MAKING A DIFFERENCE.
Random House, $39.99
When I was a young man, New Zealand couldn't muster a single millionaire. Now all it takes is owning a house in Ponsonby. Currently, we can boast several billionaires. None seem to enjoy the limelight more than Owen Glenn who has become our most high profile philanthropist.
Publicity has largely focused on his $7.5 million donation to the University of Auckland Business School which earned Glenn an honorary doctorate. Not bad for a boy from Mt Roskill who never enjoyed the privilege of a higher education. Less known is his providing of education benefits for rescuing exploited children in Kalimpong, India (where Glenn was originally born) through the Glenn Family Foundation.
Initially, Glenn worked in a bank, then he went to England in search of adventure, worked a number of low rent jobs, did time for TEAL but found his true calling with air freight forwarding. Since I am not a business person I found it hard to follow many of his short snappy jump cuts to success. Sometimes he just says opportunities arose so he took them. No details. Or casually says he wound up with seven companies and 1800 employees.
It was only when the swiftly moving account gave clear specific details of undercutting the opposition that his formula for success became clearer. His company charged $20 a kilo whereas his rivals charged US $50 a kilo. They gained business hand over foot. "My Initiative!" Glenn understandably crows. At one stage, his business made Chinese economic growth looked retarded--they were expanding at 20-25 per cent per year. Glenn, at least on his own account, comes across as a guy who continually looks for a way to undercut prices, expand or roll with the punches.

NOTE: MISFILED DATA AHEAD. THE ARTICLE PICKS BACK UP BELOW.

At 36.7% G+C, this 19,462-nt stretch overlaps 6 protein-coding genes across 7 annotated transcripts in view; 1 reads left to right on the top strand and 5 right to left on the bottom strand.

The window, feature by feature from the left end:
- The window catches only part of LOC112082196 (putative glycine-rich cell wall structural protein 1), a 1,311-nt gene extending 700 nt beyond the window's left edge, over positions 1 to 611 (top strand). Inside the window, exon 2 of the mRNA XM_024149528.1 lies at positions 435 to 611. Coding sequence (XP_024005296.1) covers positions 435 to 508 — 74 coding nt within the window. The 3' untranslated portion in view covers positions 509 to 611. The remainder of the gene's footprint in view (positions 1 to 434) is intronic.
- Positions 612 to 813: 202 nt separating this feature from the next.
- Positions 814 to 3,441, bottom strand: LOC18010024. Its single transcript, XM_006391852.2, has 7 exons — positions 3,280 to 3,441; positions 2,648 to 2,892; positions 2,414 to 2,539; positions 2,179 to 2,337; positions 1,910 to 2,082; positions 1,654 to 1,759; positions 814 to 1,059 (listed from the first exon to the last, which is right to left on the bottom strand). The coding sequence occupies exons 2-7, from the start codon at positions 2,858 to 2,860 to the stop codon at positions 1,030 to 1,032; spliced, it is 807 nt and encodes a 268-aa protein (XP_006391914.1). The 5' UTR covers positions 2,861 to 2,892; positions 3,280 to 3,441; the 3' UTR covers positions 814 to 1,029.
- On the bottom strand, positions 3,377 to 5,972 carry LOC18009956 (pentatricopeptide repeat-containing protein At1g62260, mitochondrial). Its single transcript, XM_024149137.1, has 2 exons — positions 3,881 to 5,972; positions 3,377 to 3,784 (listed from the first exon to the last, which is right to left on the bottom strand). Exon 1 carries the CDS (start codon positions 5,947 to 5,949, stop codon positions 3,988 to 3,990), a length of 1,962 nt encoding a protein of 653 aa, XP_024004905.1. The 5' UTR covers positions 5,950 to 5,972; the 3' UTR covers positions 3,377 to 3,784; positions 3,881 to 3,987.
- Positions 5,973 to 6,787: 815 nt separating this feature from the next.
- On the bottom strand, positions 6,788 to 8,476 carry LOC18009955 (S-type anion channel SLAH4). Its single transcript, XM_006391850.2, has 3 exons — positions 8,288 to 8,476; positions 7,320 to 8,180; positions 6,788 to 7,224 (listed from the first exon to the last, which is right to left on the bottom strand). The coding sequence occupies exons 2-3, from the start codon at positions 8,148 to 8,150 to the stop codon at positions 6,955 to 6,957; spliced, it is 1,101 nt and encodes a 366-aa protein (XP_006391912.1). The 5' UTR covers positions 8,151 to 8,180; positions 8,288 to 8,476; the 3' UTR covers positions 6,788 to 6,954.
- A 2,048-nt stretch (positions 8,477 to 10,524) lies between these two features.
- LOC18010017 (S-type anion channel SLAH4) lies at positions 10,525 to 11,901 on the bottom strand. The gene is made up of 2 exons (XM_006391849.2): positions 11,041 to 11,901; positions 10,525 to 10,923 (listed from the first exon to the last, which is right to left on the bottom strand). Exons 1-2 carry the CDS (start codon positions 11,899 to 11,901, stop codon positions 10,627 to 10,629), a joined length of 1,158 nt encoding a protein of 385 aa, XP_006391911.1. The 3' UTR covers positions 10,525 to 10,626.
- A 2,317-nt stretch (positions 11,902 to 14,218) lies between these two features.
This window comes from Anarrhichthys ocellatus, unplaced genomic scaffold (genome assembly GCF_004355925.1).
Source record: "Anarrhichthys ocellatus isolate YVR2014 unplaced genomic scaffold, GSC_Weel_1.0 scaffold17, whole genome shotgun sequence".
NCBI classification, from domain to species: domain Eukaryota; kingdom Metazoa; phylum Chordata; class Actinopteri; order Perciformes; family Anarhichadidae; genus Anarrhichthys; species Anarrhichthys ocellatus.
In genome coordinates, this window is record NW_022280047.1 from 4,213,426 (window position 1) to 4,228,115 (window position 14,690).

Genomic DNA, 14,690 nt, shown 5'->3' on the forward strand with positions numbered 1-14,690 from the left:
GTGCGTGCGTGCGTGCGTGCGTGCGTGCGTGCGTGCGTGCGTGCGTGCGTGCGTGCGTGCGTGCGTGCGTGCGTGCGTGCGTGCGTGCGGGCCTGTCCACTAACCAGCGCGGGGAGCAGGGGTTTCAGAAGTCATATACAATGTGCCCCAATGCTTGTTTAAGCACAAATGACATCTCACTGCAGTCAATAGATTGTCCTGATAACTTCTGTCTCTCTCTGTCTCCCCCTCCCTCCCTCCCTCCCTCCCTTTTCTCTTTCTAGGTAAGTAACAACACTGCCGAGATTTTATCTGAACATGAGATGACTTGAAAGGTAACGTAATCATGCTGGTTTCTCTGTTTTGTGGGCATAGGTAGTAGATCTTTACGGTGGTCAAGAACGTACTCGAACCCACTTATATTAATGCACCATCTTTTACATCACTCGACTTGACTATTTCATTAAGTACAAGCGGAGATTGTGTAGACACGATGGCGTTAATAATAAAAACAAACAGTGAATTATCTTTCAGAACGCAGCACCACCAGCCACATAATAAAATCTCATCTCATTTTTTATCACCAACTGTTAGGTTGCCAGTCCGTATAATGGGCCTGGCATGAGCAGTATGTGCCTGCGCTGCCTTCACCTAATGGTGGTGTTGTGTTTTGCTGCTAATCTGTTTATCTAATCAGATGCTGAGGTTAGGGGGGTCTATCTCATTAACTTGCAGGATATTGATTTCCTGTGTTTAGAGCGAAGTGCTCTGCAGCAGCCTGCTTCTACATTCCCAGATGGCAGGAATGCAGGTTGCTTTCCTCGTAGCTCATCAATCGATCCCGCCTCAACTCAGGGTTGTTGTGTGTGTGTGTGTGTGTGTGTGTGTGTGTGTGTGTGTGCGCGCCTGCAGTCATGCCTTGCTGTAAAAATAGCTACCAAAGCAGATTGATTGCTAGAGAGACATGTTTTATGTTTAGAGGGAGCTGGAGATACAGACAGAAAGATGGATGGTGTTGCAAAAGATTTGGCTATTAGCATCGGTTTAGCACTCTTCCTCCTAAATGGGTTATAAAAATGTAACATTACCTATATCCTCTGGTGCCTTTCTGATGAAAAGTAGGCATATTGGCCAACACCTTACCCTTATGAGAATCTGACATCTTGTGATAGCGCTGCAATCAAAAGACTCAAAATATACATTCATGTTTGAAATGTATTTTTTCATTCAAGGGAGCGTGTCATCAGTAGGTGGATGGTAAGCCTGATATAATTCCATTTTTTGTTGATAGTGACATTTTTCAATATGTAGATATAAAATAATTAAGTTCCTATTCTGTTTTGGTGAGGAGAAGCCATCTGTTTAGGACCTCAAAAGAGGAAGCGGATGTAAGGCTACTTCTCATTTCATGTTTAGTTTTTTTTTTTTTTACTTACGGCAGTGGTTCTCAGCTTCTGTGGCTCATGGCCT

On the personal side, no details are given about why two marriages broke up. Wife Number One got the house and children and Wife Number Two walked out of the marriage. It seems that Glenn was as unlucky with marriage as he was lucky in business. Mind you, the business success comes across as keen enterprise rather than luck.
Glenn is emotionally honest--on one occasion he admits to punching someone. A combination of his second wife walking out and the might of the United States Federal Maritime Commission reduced him to tears. On proving the severity of his divorce situation, the USFMA took a more lenient approach. So bureaucrats do have hearts!
If you think Glenn was intimidated by doing a course at the Harvard University you would be wrong. A combination of speed reading, up front attitude and cheeky humour saw him pass through with flying colours.His recent enormous grant of $80 million dollars to help the under privileged of Otara has had a hugely beneficial effect in several ways, among them neighbourhood watch schemes, murals and music.
As good business practice, Glenn advocates passion for the job, a good work ethic, integrity (no bribes taken or offered!) and generous in success while being gracious in defeat. All business folk, please take note!
It's been bouquets so far, now for some brick bats. Glenn is too ready to praise himself and at times the text tends toward one long self-endorsement, if not admiration. Also the book reads as though it has been dictated and typed up rather than properly edited--cliches and repetitions abound. Glenn's ace in the hole, so to speak, is several glowing testimonials affixed as an index. Yet in general, I believe Glenn is the beneficent force that the book affirms him to be. Compare him with Indian or Russian billionaires, and I know who I'd prefer. Throw in an endorsement from the much liked Mad Butcher and Winston Peters coming off second best, and Glenn looks good for more smooth sailing. Bon Voyage!